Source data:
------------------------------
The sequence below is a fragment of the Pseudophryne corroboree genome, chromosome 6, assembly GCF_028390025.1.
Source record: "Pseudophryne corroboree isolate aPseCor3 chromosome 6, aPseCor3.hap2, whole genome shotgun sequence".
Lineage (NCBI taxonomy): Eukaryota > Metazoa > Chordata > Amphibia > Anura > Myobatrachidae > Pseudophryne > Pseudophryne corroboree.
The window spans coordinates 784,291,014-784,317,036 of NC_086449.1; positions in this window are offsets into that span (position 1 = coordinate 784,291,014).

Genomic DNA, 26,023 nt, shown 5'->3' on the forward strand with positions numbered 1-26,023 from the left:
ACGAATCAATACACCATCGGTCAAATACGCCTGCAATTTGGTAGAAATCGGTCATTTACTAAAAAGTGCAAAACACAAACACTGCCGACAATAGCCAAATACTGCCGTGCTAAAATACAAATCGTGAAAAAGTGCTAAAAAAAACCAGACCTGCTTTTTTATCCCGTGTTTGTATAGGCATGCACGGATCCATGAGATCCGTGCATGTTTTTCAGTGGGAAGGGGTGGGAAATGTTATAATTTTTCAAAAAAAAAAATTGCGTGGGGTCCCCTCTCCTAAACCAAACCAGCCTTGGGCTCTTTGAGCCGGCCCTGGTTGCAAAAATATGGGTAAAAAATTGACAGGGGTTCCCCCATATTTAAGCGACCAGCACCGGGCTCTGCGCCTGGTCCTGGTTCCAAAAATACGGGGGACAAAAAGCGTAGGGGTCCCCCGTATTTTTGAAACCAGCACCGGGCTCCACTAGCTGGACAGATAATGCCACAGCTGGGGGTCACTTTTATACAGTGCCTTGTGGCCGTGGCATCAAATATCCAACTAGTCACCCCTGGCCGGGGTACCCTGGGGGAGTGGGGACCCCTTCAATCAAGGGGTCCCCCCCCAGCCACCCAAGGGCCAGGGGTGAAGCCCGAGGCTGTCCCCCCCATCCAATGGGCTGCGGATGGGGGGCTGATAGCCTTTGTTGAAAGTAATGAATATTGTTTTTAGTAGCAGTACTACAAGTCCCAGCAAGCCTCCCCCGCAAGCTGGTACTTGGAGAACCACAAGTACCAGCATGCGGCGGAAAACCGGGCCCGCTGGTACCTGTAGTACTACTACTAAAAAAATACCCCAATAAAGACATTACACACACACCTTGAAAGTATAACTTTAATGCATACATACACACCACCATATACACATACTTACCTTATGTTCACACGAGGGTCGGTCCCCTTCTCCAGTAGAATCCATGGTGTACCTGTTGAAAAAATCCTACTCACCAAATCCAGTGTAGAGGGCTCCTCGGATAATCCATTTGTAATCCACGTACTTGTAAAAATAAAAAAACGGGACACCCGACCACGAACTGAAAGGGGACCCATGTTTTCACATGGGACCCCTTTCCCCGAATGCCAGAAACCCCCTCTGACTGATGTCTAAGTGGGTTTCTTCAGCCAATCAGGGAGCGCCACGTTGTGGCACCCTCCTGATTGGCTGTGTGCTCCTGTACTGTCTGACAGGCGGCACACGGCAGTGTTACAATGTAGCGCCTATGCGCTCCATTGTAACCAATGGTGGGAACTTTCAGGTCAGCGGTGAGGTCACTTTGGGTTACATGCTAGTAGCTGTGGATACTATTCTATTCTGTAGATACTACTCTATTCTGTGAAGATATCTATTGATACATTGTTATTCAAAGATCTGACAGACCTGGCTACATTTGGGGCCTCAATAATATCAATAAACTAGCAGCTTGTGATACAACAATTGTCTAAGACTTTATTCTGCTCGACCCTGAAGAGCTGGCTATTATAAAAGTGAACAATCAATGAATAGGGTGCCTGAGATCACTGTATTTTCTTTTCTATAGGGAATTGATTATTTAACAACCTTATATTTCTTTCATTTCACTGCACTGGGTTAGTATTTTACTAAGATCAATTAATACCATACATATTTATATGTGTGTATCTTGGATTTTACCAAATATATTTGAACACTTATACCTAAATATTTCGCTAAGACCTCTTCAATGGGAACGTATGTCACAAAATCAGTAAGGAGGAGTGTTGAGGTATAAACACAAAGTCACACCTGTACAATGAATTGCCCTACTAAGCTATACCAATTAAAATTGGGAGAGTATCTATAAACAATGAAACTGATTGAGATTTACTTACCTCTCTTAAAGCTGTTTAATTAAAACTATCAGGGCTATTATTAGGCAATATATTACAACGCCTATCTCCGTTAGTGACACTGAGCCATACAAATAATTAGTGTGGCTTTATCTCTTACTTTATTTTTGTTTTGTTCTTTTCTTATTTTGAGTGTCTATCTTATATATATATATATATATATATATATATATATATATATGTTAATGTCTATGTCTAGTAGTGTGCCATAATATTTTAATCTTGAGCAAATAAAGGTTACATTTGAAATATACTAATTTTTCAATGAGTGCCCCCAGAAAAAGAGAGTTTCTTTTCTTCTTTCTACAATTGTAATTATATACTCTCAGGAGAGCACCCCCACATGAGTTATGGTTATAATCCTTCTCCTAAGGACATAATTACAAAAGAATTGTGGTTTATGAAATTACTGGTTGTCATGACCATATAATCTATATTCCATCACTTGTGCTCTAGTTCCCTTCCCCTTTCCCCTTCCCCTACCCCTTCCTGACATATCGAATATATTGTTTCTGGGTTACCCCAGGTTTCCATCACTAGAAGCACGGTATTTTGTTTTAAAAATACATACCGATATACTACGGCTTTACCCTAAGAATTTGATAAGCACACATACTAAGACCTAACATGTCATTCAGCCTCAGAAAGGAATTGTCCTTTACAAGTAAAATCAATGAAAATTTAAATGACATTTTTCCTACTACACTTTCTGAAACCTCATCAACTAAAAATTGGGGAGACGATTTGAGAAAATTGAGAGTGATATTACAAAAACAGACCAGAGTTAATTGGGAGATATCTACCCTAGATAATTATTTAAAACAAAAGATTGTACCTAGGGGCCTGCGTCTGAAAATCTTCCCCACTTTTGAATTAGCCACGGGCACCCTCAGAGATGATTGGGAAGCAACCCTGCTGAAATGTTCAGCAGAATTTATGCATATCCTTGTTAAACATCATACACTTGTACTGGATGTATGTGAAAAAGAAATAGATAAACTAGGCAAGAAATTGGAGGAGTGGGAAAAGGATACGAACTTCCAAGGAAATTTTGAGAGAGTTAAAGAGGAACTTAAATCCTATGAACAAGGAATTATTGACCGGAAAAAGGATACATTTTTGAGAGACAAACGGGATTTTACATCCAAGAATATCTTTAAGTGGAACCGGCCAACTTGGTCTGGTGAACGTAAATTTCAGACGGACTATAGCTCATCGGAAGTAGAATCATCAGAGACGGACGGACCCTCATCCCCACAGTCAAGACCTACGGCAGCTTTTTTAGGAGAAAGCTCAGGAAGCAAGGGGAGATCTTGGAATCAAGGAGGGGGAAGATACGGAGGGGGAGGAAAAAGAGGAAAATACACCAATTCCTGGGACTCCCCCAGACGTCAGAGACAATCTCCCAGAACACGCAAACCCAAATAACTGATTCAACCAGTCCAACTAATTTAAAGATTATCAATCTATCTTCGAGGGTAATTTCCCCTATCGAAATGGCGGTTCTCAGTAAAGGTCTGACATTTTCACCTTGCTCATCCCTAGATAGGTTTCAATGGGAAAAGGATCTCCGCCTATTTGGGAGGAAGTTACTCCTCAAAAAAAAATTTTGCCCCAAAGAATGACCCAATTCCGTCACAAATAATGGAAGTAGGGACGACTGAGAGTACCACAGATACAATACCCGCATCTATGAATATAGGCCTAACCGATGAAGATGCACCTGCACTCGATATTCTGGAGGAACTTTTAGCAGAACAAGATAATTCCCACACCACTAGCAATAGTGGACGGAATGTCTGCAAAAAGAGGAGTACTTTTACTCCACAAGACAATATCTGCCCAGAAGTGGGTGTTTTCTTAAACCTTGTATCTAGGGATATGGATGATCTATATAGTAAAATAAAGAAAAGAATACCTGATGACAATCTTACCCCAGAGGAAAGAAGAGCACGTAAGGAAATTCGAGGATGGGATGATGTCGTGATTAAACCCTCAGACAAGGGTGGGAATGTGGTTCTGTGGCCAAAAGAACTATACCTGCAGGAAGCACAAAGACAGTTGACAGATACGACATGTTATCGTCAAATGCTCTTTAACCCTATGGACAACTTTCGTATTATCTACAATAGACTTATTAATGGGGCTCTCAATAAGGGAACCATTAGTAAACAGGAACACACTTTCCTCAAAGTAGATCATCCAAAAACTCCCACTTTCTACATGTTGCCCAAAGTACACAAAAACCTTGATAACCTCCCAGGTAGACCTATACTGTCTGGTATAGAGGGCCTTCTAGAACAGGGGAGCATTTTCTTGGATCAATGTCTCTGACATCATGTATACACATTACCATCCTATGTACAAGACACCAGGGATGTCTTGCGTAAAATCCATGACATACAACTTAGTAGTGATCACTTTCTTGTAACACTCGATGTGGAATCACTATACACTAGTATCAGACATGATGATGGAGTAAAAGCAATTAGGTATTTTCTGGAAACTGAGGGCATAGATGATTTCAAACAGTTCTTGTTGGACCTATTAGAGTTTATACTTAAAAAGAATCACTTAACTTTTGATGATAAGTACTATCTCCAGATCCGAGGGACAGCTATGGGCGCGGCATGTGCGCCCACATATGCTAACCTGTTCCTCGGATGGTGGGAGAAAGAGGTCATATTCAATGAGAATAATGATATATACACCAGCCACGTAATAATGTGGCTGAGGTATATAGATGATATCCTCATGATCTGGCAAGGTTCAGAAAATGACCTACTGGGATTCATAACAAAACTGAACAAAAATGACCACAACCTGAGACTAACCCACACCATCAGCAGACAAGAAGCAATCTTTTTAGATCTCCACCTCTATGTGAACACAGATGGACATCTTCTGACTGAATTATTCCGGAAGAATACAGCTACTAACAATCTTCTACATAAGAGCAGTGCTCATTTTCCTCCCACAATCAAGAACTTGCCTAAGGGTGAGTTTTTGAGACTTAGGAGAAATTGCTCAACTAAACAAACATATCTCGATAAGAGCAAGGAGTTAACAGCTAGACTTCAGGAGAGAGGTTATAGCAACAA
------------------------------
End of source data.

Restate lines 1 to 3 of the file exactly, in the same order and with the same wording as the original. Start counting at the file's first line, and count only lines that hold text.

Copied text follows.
The sequence below is a fragment of the Pseudophryne corroboree genome, chromosome 6, assembly GCF_028390025.1.
Source record: "Pseudophryne corroboree isolate aPseCor3 chromosome 6, aPseCor3.hap2, whole genome shotgun sequence".
Lineage (NCBI taxonomy): Eukaryota > Metazoa > Chordata > Amphibia > Anura > Myobatrachidae > Pseudophryne > Pseudophryne corroboree.